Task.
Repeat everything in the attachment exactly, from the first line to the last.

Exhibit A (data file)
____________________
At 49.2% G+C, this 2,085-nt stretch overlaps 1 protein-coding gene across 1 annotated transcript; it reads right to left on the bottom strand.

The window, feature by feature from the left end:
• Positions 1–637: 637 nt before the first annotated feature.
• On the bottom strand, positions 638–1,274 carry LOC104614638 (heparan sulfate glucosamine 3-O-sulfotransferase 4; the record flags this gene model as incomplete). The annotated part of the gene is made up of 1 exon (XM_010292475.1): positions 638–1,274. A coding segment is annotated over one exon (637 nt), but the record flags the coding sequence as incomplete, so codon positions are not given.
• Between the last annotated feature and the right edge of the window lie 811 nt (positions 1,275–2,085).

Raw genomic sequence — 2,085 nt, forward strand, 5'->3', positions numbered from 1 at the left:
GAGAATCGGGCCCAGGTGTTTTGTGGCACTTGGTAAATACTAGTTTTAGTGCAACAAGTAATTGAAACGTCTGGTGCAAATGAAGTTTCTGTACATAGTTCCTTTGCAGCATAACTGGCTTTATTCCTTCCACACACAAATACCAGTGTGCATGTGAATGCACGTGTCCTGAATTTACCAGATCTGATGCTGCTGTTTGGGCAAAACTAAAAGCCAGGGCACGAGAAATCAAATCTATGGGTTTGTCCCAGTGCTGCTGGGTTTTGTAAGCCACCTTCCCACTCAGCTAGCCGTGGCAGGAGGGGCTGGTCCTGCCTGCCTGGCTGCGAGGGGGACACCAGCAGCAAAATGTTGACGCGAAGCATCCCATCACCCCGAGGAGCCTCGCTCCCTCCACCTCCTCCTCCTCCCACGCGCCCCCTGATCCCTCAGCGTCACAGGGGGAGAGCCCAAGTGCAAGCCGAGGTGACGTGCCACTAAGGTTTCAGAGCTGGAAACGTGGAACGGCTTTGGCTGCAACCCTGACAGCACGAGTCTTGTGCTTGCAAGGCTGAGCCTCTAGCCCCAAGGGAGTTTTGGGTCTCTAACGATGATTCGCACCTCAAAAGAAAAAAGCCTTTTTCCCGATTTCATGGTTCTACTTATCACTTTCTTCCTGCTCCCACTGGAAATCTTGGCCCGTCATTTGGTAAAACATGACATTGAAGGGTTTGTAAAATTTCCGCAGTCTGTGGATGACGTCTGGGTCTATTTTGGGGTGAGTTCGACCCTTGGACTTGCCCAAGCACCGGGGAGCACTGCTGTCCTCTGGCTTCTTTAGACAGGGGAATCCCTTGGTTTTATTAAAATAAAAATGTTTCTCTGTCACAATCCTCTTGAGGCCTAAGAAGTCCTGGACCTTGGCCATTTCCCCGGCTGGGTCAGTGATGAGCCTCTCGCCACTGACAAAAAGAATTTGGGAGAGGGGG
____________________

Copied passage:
At 49.2% G+C, this 2,085-nt stretch overlaps 1 protein-coding gene across 1 annotated transcript; it reads right to left on the bottom strand.

The window, feature by feature from the left end:
• Positions 1–637: 637 nt before the first annotated feature.
• On the bottom strand, positions 638–1,274 carry LOC104614638 (heparan sulfate glucosamine 3-O-sulfotransferase 4; the record flags this gene model as incomplete). The annotated part of the gene is made up of 1 exon (XM_010292475.1): positions 638–1,274. A coding segment is annotated over one exon (637 nt), but the record flags the coding sequence as incomplete, so codon positions are not given.
• Between the last annotated feature and the right edge of the window lie 811 nt (positions 1,275–2,085).

Raw genomic sequence — 2,085 nt, forward strand, 5'->3', positions numbered from 1 at the left:
GAGAATCGGGCCCAGGTGTTTTGTGGCACTTGGTAAATACTAGTTTTAGTGCAACAAGTAATTGAAACGTCTGGTGCAAATGAAGTTTCTGTACATAGTTCCTTTGCAGCATAACTGGCTTTATTCCTTCCACACACAAATACCAGTGTGCATGTGAATGCACGTGTCCTGAATTTACCAGATCTGATGCTGCTGTTTGGGCAAAACTAAAAGCCAGGGCACGAGAAATCAAATCTATGGGTTTGTCCCAGTGCTGCTGGGTTTTGTAAGCCACCTTCCCACTCAGCTAGCCGTGGCAGGAGGGGCTGGTCCTGCCTGCCTGGCTGCGAGGGGGACACCAGCAGCAAAATGTTGACGCGAAGCATCCCATCACCCCGAGGAGCCTCGCTCCCTCCACCTCCTCCTCCTCCCACGCGCCCCCTGATCCCTCAGCGTCACAGGGGGAGAGCCCAAGTGCAAGCCGAGGTGACGTGCCACTAAGGTTTCAGAGCTGGAAACGTGGAACGGCTTTGGCTGCAACCCTGACAGCACGAGTCTTGTGCTTGCAAGGCTGAGCCTCTAGCCCCAAGGGAGTTTTGGGTCTCTAACGATGATTCGCACCTCAAAAGAAAAAAGCCTTTTTCCCGATTTCATGGTTCTACTTATCACTTTCTTCCTGCTCCCACTGGAAATCTTGGCCCGTCATTTGGTAAAACATGACATTGAAGGGTTTGTAAAATTTCCGCAGTCTGTGGATGACGTCTGGGTCTATTTTGGGGTGAGTTCGACCCTTGGACTTGCCCAAGCACCGGGGAGCACTGCTGTCCTCTGGCTTCTTTAGACAGGGGAATCCCTTGGTTTTATTAAAATAAAAATGTTTCTCTGTCACAATCCTCTTGAGGCCTAAGAAGTCCTGGACCTTGGCCATTTCCCCGGCTGGGTCAGTGATGAGCCTCTCGCCACTGACAAAAAGAATTTGGGAGAGGGGG